Tag Archives: home economics

Getting Into Hot Water

The rain here in northwest Georgia this year has been tremendous. The crops in my garden have not. A few tomatoes and a few bell peppers and some okra. Cucumbers? Pfft. Too much rain can definitely be a bad thing. (However, I am not complaining.  I love the rain.)  What do I have the most of? Hot peppers. They are thriving. The irony is, my family, nor I, don’t really eat a lot of hot peppers. Such is life. So, what to do? Give some away and can the rest.

About a week ago, I picked 50+ peppers- jalapeños and cow horns.  The jabaneros aren’t ready just yet. I knew this was going to be quite a task, as peppers are tricky to work with. 


The beginning of the crop.

The difficulty begins in the cutting. You must wear gloves for this and remember not to touch your face or skin! The capsaicin will get you for sure.  Peppers are much like onions, giving off vapors that can affect one’s eyes and breathing. I, of course, was no exception.  After about fifteen minutes, I had to crack the windows and back door to let some fresh air in. The coughing had commenced. Once the cutting was finished, I had to wipe down every surface I had come in contact with in the gloves.  The juice and seeds had managed to spread…

The jars were ready, the peppers went in, and the water bath began.  (10-15 min)


Jars filled, ready for the hot liquid.


Into the canner!

After 5 or 6 minutes, I could really smell the peppers in the air, which I thought was odd. Then I really started to sneeze and cough a great deal.  I glanced at the pot and saw a couple of seeds floating in the water, which was not good, but, curious. I stared to remove them, and saw a jar bobbing in the water! Thinking to myself, surely I didn’t not leave that much air space in the jar that it would float.  In all my years of canning, I have never experienced the problem shown below.  Two of my jars had broken on the bottom! The peppers were continuing to cook and the vapors were filling the air. Not sure why this happened.  I had the jars sitting on a rack, so that they were not touching the bottom of the pot. Funny thing is, I rarely use a rack on the bottom and have never had a problem.  One of life’s mysteries, I suppose.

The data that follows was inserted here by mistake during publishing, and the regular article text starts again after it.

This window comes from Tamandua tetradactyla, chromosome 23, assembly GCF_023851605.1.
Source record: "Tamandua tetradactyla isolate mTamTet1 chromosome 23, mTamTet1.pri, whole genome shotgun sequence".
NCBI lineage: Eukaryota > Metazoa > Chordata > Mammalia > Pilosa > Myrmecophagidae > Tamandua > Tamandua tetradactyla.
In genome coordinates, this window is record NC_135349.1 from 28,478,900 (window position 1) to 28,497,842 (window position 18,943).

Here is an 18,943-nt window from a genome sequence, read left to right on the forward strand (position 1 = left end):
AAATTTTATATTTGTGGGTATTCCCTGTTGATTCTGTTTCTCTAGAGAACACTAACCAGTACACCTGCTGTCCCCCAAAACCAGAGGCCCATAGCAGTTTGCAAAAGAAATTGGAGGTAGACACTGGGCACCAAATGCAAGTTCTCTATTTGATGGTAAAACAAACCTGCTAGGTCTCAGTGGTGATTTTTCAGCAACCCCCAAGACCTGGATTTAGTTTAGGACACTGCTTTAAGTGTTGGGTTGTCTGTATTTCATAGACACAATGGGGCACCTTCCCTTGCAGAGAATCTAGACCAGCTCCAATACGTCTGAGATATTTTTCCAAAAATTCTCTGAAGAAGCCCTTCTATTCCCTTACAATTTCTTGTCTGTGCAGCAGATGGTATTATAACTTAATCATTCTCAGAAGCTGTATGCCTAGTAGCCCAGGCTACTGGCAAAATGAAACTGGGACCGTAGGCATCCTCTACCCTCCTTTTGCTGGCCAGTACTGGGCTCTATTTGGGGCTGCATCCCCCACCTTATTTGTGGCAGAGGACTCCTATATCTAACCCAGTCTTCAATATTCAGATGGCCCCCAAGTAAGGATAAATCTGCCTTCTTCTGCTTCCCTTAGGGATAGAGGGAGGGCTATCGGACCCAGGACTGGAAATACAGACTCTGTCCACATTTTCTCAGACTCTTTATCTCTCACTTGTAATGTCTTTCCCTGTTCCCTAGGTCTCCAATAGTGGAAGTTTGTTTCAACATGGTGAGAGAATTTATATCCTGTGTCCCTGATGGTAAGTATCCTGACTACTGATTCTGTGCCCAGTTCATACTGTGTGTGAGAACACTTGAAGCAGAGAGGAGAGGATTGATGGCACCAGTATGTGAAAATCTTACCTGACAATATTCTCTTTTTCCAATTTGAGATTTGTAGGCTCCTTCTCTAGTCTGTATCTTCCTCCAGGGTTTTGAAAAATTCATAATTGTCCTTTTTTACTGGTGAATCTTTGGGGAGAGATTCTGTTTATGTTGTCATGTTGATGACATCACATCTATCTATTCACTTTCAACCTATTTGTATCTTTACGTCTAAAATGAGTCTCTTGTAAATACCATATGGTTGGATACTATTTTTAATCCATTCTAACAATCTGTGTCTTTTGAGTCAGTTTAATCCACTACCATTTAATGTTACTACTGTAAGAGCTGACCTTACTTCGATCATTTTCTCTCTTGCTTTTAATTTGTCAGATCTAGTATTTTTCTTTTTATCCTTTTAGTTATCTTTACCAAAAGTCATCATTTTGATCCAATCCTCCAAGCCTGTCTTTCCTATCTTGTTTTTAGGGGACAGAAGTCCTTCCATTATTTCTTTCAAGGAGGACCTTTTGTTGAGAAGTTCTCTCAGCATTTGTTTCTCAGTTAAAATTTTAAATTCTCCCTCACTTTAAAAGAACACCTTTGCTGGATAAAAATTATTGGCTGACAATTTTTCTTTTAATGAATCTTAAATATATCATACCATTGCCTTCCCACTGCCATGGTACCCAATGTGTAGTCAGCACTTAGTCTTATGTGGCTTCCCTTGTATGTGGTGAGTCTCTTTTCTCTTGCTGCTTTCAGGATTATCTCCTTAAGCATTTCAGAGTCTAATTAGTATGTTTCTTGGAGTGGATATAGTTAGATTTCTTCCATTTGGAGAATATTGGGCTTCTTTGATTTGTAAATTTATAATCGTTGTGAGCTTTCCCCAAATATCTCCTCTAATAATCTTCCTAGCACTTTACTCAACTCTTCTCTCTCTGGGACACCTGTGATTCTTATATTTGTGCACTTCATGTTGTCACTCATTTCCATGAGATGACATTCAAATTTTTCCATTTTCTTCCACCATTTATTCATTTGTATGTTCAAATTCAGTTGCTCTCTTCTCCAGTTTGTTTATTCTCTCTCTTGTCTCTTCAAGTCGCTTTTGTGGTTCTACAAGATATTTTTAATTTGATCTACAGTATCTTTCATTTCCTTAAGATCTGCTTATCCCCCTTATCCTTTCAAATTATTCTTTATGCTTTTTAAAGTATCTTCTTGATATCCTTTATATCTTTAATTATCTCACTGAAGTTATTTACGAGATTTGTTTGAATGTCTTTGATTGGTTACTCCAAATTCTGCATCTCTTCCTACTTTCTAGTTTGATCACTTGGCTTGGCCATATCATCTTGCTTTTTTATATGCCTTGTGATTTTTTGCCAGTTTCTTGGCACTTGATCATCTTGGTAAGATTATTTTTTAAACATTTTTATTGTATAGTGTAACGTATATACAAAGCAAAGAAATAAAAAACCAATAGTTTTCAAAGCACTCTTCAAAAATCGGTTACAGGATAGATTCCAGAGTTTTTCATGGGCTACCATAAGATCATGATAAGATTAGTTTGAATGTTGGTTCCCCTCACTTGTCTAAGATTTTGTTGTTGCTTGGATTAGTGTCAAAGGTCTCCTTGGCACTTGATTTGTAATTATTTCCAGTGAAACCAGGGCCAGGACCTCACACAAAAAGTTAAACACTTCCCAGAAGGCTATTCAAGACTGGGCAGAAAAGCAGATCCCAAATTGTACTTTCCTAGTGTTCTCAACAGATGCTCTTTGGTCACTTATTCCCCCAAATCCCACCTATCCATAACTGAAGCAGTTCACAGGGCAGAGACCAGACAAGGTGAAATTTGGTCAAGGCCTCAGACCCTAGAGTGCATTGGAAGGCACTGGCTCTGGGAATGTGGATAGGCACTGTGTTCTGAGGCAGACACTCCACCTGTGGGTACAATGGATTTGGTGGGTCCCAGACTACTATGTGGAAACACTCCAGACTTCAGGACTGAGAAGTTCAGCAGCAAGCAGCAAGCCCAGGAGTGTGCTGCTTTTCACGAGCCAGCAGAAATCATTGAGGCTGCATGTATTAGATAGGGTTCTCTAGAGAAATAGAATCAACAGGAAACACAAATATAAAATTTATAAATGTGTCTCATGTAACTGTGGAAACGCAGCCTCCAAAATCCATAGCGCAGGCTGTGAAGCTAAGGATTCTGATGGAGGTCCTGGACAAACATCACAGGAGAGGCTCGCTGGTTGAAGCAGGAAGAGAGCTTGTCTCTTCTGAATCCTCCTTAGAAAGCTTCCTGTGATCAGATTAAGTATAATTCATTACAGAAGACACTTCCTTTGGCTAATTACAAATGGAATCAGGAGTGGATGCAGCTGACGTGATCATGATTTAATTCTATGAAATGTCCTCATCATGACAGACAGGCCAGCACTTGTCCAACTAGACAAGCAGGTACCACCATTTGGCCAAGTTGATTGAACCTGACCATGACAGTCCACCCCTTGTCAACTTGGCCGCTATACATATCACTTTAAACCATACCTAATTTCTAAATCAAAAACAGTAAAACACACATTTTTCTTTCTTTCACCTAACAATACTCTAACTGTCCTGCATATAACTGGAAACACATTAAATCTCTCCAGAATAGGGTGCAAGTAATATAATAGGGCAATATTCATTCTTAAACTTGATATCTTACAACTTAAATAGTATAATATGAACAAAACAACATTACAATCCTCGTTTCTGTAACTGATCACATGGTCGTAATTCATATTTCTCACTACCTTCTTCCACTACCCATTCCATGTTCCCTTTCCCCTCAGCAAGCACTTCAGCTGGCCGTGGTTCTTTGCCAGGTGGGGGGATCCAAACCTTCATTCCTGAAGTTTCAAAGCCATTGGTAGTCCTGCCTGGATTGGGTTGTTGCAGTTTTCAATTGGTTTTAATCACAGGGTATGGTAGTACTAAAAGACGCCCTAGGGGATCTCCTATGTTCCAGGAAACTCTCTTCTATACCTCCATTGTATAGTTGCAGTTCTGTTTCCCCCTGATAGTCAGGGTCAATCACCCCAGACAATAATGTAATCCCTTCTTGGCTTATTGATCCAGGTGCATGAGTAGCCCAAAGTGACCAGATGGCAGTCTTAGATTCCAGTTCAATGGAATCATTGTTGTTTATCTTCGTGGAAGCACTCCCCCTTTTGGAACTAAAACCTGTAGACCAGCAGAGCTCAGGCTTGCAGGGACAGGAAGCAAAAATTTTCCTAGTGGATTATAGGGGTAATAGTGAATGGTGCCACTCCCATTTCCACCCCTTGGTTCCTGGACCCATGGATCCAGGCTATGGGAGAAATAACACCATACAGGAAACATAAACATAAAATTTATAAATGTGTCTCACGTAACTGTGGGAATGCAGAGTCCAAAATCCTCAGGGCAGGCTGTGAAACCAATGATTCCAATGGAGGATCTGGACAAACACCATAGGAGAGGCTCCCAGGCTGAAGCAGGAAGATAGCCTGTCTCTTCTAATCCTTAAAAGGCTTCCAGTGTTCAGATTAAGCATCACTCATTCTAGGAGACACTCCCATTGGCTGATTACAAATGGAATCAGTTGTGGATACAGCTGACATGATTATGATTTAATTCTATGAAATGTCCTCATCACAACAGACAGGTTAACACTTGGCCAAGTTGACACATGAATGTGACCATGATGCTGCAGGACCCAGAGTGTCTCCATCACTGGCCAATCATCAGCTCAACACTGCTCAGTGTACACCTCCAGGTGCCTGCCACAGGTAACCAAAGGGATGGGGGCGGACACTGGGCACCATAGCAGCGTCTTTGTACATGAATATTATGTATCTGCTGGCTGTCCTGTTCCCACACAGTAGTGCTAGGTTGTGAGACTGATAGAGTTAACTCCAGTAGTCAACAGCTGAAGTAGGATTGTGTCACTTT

So, I cleaned the jars off under hot running water and quickly brought a fresh batch of water to a boil. Plan B was to use a vegetable steamer in the bottom.  It worked like a charm and held the weight of the jars beautifully.


Plan B!


Finished product. Beauties!

In the end, the result was beautiful.  My eyes eventually stopped watering and my coughing and sneezing subsided. The peppers were so pretty and now I have lots of gifts to give.

Have you had a disaster in your kitchen this summer? Tell me about it!

Cheers, Olivia

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Posted by on August 26, 2013 in Food, Garden, Kitchen


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Using the Coconut Oil

Ah, Pinterest, you have struck my fancy again. A few days ago, I was perusing the pictures and came across a post that I, myself, have posted about in the past. See that post here. 52 Uses for Coconut Oil started out as a list with more uses for coconut oil than I thought I could ever use. As it turns out, readers have added 70+ more uses to her list. Glancing at this made me realize that I bought a jar of it quite a few months ago and had not used it yet. I decided it was time. I will preface this list with the fact that I’m not really a coconut person.  It’s growing on me.  The taste and smell of the oil are faint, so I can handle it.


Here’s what I’ve done with it this week:
1. Facial moisturizer. After I washed my face, before going to bed, I slathered it on. It soaked right in. The next morning, I looked like a new person. My skin was very hydrated and more plump.

2. Additive to coffee.
From what I can see, others are consuming it in lots of ways. I thought I would try it in my coffee. I drink mine with only half & half. I added just a little amount of the oil, about half of a teaspoon, give or take. It added just a hint of flavor.

3. Cat food additive.
During these dry months, it’s important to keep pets hydrated so they aren’t scratching dry skin. You can lead a cat to water, you know. I melted just a little of the oil in the microwave and drizzled it over their food. They didn’t seem to mind at all and ate all of it. (Of course, cats can be finicky, so easy does it on the amount.)

4. Leather Moisturizer. I’ve got a pair of ropers (cowboy boots) that I’ve had for over ten years.  The toes were a little scuffed up and I couldn’t put my hands on my shoe polish at the time. So, I rubbed a little c. oil on it and it fixed them right up.  Not the same as a polish and buff, but definitely hydrated them and brought them to a better state.

5. Lip moisturizer.  Works just as well as it did on my face.